| Pesaadha Kannum Pesume brings together the same team that was behind
2001's Paarvai Ondre Pothumey, with director
Muralishankar, hero Kunal, heroine Monal and music director Bharani. Considering
the poor quality of the end product in that case, it should not have been difficult
for the director to eliminate his mistakes, polish his skills, extract better
performances from his familiar cast and make a better movie. But it is surprising and
unfortunate that he has taken quite a few steps backward from his debut feature here.
Vikram(Kunal), who runs a modelling center, is a prankster who loves playing
practical jokes on people he knows. He falls in love with Swetha(Monal) and
after considerable wooing, she reciprocates his love. Priya(Mamta) joins his
agency as a model and Vikram asks her to pose as his lover to trick Swetha.
When Swetha doesn't fall for this, Vikram goes a step further, showing up before
Swetha in the temple, in full bridal garb, and telling her that he and Priya have just
been married. But his trick backfires when Priya refuses to acknowledge the lie and
insists that she is Vikram's wife.
The entire first half is consumed by the romance between Kunal and Monal and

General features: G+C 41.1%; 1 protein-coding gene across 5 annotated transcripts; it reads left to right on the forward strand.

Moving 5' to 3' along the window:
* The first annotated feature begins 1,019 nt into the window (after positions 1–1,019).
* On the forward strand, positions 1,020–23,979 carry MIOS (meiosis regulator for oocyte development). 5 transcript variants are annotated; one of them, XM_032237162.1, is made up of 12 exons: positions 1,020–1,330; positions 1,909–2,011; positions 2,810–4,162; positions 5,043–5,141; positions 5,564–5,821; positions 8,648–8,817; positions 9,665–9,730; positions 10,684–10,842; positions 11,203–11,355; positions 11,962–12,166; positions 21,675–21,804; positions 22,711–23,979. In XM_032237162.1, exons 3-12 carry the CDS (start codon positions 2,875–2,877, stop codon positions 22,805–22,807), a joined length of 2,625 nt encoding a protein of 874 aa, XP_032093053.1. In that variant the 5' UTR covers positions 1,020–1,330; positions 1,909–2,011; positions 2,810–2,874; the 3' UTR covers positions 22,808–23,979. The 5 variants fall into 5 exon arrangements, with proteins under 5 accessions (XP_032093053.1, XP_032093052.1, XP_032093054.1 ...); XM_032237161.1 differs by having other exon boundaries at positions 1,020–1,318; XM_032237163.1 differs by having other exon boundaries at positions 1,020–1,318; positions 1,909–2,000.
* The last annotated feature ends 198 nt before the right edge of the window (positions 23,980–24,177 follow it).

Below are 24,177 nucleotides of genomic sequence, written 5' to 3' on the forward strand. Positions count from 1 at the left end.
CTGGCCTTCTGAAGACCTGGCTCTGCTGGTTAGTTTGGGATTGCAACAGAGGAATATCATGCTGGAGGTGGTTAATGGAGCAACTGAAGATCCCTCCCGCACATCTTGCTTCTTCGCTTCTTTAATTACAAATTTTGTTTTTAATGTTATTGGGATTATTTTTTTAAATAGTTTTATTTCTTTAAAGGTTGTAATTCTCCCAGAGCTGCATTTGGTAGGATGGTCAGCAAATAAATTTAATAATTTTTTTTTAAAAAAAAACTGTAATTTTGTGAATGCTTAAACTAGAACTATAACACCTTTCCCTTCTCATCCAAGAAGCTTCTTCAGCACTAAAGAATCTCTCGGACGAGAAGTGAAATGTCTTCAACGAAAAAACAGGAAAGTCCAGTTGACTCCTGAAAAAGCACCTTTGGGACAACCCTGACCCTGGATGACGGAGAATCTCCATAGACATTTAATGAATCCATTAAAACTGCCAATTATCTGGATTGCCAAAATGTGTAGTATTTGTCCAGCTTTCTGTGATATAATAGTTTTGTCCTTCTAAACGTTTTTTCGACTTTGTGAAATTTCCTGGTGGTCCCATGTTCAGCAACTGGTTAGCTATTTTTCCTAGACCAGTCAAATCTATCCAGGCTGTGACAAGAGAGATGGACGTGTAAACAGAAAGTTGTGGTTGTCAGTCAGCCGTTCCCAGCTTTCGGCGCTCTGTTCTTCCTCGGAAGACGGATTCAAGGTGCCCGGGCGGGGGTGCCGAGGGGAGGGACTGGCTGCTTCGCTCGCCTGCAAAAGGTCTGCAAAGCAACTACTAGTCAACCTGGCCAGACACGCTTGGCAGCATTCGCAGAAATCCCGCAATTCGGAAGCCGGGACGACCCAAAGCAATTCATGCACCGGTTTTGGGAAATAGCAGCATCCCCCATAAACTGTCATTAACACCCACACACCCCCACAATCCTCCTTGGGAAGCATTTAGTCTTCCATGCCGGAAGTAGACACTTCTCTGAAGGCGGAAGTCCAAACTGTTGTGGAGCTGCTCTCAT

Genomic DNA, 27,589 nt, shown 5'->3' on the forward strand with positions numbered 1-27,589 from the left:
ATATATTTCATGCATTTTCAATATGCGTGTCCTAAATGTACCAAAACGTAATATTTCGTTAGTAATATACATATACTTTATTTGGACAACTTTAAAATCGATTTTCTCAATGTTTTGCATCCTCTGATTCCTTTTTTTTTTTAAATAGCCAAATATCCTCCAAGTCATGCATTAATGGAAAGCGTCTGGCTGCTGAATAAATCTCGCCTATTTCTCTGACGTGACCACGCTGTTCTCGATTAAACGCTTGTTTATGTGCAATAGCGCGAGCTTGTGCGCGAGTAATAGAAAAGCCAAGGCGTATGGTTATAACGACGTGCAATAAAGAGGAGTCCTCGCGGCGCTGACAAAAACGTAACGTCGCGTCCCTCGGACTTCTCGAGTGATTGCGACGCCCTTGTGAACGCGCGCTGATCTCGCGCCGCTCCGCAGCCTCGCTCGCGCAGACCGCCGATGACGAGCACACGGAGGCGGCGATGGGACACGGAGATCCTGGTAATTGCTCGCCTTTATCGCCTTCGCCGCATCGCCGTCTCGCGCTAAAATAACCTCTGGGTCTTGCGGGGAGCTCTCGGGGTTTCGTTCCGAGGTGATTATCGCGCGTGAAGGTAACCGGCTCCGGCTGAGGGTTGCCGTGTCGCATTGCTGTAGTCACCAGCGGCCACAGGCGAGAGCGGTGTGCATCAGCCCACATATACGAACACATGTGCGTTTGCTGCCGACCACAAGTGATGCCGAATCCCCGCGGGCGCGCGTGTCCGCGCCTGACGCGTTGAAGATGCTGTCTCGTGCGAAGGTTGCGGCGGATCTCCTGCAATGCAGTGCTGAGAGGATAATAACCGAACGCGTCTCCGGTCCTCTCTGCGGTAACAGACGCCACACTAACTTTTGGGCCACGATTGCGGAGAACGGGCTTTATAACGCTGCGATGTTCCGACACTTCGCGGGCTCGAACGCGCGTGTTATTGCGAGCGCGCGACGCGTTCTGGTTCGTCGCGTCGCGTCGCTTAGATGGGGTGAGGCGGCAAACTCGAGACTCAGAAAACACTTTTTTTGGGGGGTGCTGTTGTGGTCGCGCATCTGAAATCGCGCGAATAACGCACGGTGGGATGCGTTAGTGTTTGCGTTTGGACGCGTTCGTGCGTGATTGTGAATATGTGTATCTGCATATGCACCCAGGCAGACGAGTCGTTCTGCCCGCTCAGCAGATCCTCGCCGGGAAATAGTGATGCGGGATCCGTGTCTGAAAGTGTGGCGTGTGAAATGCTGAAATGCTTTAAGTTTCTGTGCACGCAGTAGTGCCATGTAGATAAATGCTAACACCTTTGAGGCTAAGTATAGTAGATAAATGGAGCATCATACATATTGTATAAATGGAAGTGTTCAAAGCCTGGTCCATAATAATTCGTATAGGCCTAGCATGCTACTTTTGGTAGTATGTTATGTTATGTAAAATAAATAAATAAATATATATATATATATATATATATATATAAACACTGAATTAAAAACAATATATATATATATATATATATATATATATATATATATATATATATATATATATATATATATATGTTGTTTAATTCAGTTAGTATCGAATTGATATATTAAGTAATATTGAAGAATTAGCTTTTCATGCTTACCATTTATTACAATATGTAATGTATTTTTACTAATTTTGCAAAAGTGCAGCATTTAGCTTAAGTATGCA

without this generating any interest whatsoever, we are left waiting for
something to happen to make things interesting. None of Kunal's pranks are particularly
interesting and it is obvious that they were inserted just to establish his
character. Neither his initial meeting with Monal nor his wooing of her are novel.
Monal's lines when she accepts his love are practical but that is a flash in the pan.
'Nizhalgal' Ravi's blind support for his son is nothing new either, having been done in
a better fashion in movies like Kaadhalan.
Mamta stating that her marriage to Kunal is genuine does reinvigorate the movie
and offer us something to look forward to. But it becomes obvious within a little
while that the director has played his only card and has nothing much else up his
sleeve. Not being able to reveal the reason for her behavior until the end, he
attempts to pad the running time with repeated attempts by Kunal and his gang to
get Mamta to reveal the truth. This soons gets repetitive.
The truth when it does come out is nothing earth-shattering and quite anticlimactic
since it is easy to predict most of it. Mamta's explanation for her behavior is also
lame and the climax too itself is routine with an unnecessary fight sequence.
Like Good Luck, the final minutes have a nice twist
that point to an unexpected ending but the director then takes the easy way out and
disappoints us with a standard ending.
Kunal must be the busiest actor working today but struggles to express emotions,
whether joyful or sad. He misses the oppurtunity to essay a playful character that
makes us laugh. Monal, in her last movie before her suicide, performs quite
well while Mamta overacts. Karunas('Loduku' Pandian in
Nandhaa has a few bright spots in the otherwise
uninspired comedy track. Taking a cue from the director, music director Bharani
too takes a step backward with less impressive tunes than the ones he produced for
Paarvai Ondre Pothumey.